When I learned Swedish before coming out to Stockholm I did so at a language centre in the city of London. This week the Foreign Office has reopened its own language centre, part of our “Diplomatic Excellence” campaign, to improve the skills of our people, the quality of our policy-making and the relevance of our overseas network.
The FCO rightly regards the ability to understand other languages and cultures as critical to successful diplomacy. I’m talking today (in English I have to admit…) at a conference at Stockholm University on diplomacy and “soft power”. The English language and its global reach is a key part of our soft power, ie our ability to influence through ideas and values. But we need to understand and influence in other languages as well. For me that means reading the press and social media in Swedish every day, listening to radio and TV. It’s also meant doing interviews in Swedish and even short speeches.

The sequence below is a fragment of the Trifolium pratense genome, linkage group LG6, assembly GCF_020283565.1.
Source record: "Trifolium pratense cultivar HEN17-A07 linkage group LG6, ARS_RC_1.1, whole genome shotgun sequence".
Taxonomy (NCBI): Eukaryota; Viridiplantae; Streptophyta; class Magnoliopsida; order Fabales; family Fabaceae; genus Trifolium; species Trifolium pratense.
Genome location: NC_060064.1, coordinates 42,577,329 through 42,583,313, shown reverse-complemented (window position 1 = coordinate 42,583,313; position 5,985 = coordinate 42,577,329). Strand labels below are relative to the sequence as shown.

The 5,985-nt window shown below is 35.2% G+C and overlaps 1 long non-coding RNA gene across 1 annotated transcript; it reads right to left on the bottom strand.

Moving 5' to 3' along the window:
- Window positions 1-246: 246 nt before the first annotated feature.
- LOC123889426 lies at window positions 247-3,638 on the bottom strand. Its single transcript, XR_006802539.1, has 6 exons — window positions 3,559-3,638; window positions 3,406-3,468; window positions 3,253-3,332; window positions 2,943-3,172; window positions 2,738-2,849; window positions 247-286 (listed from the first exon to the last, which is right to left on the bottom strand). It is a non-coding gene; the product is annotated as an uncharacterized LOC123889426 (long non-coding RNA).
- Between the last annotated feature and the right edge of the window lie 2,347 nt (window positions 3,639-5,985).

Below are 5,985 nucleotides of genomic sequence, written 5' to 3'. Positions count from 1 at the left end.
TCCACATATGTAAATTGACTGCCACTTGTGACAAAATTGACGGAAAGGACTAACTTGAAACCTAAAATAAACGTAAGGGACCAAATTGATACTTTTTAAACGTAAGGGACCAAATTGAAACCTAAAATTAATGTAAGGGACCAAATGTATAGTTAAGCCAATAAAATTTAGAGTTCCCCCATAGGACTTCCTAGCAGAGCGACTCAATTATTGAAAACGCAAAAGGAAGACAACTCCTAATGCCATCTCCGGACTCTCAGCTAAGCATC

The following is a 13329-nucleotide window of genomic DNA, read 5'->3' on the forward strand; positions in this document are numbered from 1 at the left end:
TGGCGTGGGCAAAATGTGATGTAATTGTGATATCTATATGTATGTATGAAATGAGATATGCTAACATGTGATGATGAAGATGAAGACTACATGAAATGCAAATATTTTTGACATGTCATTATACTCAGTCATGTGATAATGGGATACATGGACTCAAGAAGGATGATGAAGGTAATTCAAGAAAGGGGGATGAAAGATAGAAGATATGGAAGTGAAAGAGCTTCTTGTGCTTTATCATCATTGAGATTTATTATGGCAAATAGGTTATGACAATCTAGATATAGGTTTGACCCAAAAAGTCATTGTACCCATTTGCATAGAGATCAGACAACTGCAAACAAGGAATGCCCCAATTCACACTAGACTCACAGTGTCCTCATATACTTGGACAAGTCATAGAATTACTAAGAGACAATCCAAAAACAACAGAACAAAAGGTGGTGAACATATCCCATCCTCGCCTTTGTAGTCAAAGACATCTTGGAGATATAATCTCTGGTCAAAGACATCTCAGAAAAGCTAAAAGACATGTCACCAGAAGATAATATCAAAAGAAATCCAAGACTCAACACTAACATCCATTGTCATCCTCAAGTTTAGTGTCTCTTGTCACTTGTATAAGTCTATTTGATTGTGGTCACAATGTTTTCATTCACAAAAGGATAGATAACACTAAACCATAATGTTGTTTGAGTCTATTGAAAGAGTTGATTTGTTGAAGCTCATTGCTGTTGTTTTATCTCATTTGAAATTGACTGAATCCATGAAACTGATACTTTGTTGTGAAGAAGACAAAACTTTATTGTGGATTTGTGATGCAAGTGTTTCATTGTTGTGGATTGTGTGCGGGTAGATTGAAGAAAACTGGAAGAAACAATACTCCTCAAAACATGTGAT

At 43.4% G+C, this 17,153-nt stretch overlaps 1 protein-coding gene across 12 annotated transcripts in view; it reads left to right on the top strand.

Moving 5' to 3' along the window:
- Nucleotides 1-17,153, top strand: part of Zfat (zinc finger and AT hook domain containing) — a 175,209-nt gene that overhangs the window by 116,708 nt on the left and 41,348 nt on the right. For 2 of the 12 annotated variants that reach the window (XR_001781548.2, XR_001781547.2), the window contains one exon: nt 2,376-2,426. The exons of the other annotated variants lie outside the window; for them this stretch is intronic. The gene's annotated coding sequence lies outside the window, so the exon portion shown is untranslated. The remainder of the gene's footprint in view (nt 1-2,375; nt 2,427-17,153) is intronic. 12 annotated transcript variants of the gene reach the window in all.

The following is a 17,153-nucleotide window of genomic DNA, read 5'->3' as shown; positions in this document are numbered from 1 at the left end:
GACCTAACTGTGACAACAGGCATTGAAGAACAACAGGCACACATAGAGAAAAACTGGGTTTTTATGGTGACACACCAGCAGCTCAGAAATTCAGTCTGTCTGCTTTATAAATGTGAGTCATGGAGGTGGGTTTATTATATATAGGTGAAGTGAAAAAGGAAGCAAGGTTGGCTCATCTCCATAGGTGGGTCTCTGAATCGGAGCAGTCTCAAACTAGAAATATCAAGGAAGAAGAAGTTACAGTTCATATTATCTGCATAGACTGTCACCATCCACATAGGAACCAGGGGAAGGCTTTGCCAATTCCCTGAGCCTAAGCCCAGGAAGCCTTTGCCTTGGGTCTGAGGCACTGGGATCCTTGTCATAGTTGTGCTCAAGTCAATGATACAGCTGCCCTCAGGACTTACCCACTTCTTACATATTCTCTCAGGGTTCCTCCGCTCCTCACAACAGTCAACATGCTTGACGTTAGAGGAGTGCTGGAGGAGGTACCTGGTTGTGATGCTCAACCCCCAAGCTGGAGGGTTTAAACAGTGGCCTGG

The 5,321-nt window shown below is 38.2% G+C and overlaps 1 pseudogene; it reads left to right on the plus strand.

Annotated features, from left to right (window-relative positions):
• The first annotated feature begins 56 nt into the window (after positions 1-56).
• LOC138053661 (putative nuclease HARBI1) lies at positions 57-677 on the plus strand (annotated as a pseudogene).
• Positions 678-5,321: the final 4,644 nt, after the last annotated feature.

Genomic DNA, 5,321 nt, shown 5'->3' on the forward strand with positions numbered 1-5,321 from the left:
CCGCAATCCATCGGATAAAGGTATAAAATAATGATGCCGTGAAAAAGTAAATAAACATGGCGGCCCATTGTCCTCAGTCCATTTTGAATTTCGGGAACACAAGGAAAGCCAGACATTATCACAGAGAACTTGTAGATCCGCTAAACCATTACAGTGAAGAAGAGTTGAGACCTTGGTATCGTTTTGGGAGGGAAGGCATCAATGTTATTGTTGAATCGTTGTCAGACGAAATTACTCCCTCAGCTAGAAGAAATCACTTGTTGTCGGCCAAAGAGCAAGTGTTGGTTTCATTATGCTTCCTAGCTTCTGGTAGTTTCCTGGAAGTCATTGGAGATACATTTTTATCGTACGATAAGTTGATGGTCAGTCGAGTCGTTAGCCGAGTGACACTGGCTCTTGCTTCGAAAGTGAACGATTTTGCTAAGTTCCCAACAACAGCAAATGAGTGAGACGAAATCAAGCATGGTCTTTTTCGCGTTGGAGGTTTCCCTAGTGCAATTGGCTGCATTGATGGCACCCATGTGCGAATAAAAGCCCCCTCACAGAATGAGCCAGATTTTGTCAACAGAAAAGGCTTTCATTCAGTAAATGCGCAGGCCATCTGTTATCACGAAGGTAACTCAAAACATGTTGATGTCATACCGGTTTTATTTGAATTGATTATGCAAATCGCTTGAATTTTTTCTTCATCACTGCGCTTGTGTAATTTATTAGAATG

I’m lucky that so many people here speak fantastic English. But for British diplomats in most other countries, they need to be able to speak well, as well as to understand, the language of their hosts to get our messages across. It’s why our locally engaged staff (in Stockholm’s case mostly Swedish nationals or other nationals fluent in Swedish) are so important to us.
The new FCO language centre will offer 70,000 hours of language teaching each year, for up to 1000 students. We will be able to offer teaching in up to 80 languages, although most will be in Mandarin, Arabic, French, Spanish, Russian and German.
We’re boosting the numbers of our Arabic, Mandarin, Spanish and Portuguese speakers by 40% to build understanding of and influence in the Middle East and North Africa, China and the emerging economies, particularly in Central and Latin America.
It’s an important part of the ongoing effort to understand better and to influence more.